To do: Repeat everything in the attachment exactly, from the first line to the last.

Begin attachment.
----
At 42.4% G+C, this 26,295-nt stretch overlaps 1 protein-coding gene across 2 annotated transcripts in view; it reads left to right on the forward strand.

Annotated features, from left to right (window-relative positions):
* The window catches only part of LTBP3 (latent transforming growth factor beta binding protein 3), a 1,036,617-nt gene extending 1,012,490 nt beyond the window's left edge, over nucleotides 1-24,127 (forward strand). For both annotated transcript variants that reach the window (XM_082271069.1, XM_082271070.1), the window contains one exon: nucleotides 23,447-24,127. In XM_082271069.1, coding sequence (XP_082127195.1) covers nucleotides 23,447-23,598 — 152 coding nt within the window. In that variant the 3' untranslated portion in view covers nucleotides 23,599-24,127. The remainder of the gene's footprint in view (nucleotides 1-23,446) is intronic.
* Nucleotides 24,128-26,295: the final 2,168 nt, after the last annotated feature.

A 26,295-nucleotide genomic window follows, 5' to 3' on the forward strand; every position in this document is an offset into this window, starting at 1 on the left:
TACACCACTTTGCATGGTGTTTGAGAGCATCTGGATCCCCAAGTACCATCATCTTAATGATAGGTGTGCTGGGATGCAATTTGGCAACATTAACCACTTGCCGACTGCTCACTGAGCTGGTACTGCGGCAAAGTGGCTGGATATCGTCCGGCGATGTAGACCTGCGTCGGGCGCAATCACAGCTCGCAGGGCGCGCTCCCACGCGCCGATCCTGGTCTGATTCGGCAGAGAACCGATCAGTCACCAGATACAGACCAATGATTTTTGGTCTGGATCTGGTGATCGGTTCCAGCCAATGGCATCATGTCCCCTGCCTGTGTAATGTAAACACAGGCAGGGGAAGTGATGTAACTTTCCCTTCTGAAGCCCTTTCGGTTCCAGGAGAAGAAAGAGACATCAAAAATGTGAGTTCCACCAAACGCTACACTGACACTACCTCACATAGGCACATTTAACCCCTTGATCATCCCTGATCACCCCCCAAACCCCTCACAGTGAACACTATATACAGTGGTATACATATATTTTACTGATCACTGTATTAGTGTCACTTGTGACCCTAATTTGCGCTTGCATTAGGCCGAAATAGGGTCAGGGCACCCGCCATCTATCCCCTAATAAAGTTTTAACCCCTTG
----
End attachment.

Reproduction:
At 42.4% G+C, this 26,295-nt stretch overlaps 1 protein-coding gene across 2 annotated transcripts in view; it reads left to right on the forward strand.

Annotated features, from left to right (window-relative positions):
* The window catches only part of LTBP3 (latent transforming growth factor beta binding protein 3), a 1,036,617-nt gene extending 1,012,490 nt beyond the window's left edge, over nucleotides 1-24,127 (forward strand). For both annotated transcript variants that reach the window (XM_082271069.1, XM_082271070.1), the window contains one exon: nucleotides 23,447-24,127. In XM_082271069.1, coding sequence (XP_082127195.1) covers nucleotides 23,447-23,598 — 152 coding nt within the window. In that variant the 3' untranslated portion in view covers nucleotides 23,599-24,127. The remainder of the gene's footprint in view (nucleotides 1-23,446) is intronic.
* Nucleotides 24,128-26,295: the final 2,168 nt, after the last annotated feature.

A 26,295-nucleotide genomic window follows, 5' to 3' on the forward strand; every position in this document is an offset into this window, starting at 1 on the left:
TACACCACTTTGCATGGTGTTTGAGAGCATCTGGATCCCCAAGTACCATCATCTTAATGATAGGTGTGCTGGGATGCAATTTGGCAACATTAACCACTTGCCGACTGCTCACTGAGCTGGTACTGCGGCAAAGTGGCTGGATATCGTCCGGCGATGTAGACCTGCGTCGGGCGCAATCACAGCTCGCAGGGCGCGCTCCCACGCGCCGATCCTGGTCTGATTCGGCAGAGAACCGATCAGTCACCAGATACAGACCAATGATTTTTGGTCTGGATCTGGTGATCGGTTCCAGCCAATGGCATCATGTCCCCTGCCTGTGTAATGTAAACACAGGCAGGGGAAGTGATGTAACTTTCCCTTCTGAAGCCCTTTCGGTTCCAGGAGAAGAAAGAGACATCAAAAATGTGAGTTCCACCAAACGCTACACTGACACTACCTCACATAGGCACATTTAACCCCTTGATCATCCCTGATCACCCCCCAAACCCCTCACAGTGAACACTATATACAGTGGTATACATATATTTTACTGATCACTGTATTAGTGTCACTTGTGACCCTAATTTGCGCTTGCATTAGGCCGAAATAGGGTCAGGGCACCCGCCATCTATCCCCTAATAAAGTTTTAACCCCTTG